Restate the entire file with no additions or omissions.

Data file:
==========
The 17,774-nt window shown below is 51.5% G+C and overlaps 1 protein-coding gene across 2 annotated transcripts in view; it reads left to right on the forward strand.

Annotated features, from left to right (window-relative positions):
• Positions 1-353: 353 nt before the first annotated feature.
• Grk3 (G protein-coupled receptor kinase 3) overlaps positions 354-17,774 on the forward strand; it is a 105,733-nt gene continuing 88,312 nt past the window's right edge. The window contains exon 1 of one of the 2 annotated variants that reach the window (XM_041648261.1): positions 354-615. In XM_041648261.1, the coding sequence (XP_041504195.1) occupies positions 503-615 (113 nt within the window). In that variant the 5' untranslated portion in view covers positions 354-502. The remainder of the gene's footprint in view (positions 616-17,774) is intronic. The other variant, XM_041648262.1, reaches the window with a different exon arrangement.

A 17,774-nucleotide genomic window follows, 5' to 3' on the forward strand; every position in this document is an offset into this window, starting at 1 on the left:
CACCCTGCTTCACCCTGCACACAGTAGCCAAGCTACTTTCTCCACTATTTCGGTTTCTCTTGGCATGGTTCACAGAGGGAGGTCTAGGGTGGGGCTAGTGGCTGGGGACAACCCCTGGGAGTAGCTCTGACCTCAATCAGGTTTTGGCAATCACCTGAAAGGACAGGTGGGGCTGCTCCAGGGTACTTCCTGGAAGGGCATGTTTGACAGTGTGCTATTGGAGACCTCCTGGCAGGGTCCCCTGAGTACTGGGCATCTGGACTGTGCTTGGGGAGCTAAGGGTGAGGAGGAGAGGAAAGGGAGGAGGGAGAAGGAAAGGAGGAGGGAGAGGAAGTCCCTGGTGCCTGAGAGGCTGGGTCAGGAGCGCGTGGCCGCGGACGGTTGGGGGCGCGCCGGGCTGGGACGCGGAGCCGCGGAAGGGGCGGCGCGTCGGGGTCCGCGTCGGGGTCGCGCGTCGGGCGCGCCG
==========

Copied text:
The 17,774-nt window shown below is 51.5% G+C and overlaps 1 protein-coding gene across 2 annotated transcripts in view; it reads left to right on the forward strand.

Annotated features, from left to right (window-relative positions):
• Positions 1-353: 353 nt before the first annotated feature.
• Grk3 (G protein-coupled receptor kinase 3) overlaps positions 354-17,774 on the forward strand; it is a 105,733-nt gene continuing 88,312 nt past the window's right edge. The window contains exon 1 of one of the 2 annotated variants that reach the window (XM_041648261.1): positions 354-615. In XM_041648261.1, the coding sequence (XP_041504195.1) occupies positions 503-615 (113 nt within the window). In that variant the 5' untranslated portion in view covers positions 354-502. The remainder of the gene's footprint in view (positions 616-17,774) is intronic. The other variant, XM_041648262.1, reaches the window with a different exon arrangement.

A 17,774-nucleotide genomic window follows, 5' to 3' on the forward strand; every position in this document is an offset into this window, starting at 1 on the left:
CACCCTGCTTCACCCTGCACACAGTAGCCAAGCTACTTTCTCCACTATTTCGGTTTCTCTTGGCATGGTTCACAGAGGGAGGTCTAGGGTGGGGCTAGTGGCTGGGGACAACCCCTGGGAGTAGCTCTGACCTCAATCAGGTTTTGGCAATCACCTGAAAGGACAGGTGGGGCTGCTCCAGGGTACTTCCTGGAAGGGCATGTTTGACAGTGTGCTATTGGAGACCTCCTGGCAGGGTCCCCTGAGTACTGGGCATCTGGACTGTGCTTGGGGAGCTAAGGGTGAGGAGGAGAGGAAAGGGAGGAGGGAGAAGGAAAGGAGGAGGGAGAGGAAGTCCCTGGTGCCTGAGAGGCTGGGTCAGGAGCGCGTGGCCGCGGACGGTTGGGGGCGCGCCGGGCTGGGACGCGGAGCCGCGGAAGGGGCGGCGCGTCGGGGTCCGCGTCGGGGTCGCGCGTCGGGCGCGCCG